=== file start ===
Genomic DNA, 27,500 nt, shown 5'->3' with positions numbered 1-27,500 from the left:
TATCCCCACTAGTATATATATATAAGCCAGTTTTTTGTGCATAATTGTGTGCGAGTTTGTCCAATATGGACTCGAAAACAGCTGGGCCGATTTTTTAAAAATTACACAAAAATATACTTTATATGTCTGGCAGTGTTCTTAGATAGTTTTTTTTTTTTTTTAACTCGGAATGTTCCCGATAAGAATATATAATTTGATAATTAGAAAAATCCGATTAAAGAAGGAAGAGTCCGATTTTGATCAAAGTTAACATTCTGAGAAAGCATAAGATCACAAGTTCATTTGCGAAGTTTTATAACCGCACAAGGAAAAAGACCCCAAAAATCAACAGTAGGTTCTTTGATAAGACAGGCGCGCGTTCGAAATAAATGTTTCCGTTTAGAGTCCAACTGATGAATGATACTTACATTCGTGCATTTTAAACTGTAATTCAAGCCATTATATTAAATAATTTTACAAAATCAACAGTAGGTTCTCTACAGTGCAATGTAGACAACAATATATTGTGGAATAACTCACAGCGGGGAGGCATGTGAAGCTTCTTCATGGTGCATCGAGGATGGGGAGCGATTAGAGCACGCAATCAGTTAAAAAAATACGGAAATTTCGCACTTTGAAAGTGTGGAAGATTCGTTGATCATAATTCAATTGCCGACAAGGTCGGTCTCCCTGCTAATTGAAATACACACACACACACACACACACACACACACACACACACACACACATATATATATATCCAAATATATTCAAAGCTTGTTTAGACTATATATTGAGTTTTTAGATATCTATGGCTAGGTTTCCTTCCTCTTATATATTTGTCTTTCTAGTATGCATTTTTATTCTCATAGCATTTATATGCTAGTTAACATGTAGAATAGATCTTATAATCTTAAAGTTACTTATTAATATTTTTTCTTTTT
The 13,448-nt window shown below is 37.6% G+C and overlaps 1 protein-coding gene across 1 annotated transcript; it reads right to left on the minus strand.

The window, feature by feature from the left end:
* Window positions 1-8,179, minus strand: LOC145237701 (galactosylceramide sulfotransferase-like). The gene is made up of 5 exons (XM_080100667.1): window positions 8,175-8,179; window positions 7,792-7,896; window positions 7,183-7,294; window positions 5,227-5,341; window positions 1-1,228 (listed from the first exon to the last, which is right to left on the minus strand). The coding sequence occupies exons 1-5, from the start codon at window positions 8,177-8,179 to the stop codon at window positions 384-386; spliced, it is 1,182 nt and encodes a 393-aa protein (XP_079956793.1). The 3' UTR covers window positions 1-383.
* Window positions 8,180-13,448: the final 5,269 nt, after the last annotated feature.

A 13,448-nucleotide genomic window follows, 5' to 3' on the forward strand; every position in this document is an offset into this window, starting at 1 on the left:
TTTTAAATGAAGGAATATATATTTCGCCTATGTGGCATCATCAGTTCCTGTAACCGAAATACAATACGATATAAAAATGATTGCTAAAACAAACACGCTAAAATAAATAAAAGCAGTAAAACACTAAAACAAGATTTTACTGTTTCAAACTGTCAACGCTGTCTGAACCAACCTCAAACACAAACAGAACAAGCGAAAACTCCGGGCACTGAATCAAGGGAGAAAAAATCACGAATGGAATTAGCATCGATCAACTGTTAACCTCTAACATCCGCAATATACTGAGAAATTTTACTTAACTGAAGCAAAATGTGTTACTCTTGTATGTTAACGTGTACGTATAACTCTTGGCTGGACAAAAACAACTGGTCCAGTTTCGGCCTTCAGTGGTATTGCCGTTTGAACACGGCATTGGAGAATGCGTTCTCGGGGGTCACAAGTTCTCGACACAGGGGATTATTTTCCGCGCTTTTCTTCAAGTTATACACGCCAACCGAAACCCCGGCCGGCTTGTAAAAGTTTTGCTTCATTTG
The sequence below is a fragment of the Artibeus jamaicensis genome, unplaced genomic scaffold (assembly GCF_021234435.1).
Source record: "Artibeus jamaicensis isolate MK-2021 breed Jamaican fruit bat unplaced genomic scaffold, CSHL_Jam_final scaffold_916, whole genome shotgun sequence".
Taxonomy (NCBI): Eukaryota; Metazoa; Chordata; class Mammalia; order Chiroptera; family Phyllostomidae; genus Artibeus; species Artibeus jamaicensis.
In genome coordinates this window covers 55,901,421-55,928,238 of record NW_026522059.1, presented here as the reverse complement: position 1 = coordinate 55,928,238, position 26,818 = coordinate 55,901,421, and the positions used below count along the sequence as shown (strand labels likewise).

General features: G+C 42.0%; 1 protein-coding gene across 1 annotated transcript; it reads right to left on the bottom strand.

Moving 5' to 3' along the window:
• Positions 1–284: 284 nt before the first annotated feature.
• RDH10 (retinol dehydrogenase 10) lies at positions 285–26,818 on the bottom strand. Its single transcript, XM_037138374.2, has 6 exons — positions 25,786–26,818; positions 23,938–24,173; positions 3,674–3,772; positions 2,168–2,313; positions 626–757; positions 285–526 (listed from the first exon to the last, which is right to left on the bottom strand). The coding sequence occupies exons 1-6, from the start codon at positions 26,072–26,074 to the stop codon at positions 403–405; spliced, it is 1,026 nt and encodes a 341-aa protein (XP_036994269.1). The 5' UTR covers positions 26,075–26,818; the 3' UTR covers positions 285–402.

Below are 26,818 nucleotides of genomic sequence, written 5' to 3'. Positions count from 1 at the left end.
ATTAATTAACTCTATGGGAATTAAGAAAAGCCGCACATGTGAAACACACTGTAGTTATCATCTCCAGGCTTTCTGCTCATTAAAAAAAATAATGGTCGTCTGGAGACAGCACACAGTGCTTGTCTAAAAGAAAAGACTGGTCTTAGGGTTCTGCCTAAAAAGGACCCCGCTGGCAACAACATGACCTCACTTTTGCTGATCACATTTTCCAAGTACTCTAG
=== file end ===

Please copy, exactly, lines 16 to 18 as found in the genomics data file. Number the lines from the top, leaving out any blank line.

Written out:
• RDH10 (retinol dehydrogenase 10) lies at positions 285–26,818 on the bottom strand. Its single transcript, XM_037138374.2, has 6 exons — positions 25,786–26,818; positions 23,938–24,173; positions 3,674–3,772; positions 2,168–2,313; positions 626–757; positions 285–526 (listed from the first exon to the last, which is right to left on the bottom strand). The coding sequence occupies exons 1-6, from the start codon at positions 26,072–26,074 to the stop codon at positions 403–405; spliced, it is 1,026 nt and encodes a 341-aa protein (XP_036994269.1). The 5' UTR covers positions 26,075–26,818; the 3' UTR covers positions 285–402.

Below are 26,818 nucleotides of genomic sequence, written 5' to 3'. Positions count from 1 at the left end.
ATTAATTAACTCTATGGGAATTAAGAAAAGCCGCACATGTGAAACACACTGTAGTTATCATCTCCAGGCTTTCTGCTCATTAAAAAAAATAATGGTCGTCTGGAGACAGCACACAGTGCTTGTCTAAAAGAAAAGACTGGTCTTAGGGTTCTGCCTAAAAAGGACCCCGCTGGCAACAACATGACCTCACTTTTGCTGATCACATTTTCCAAGTACTCTAG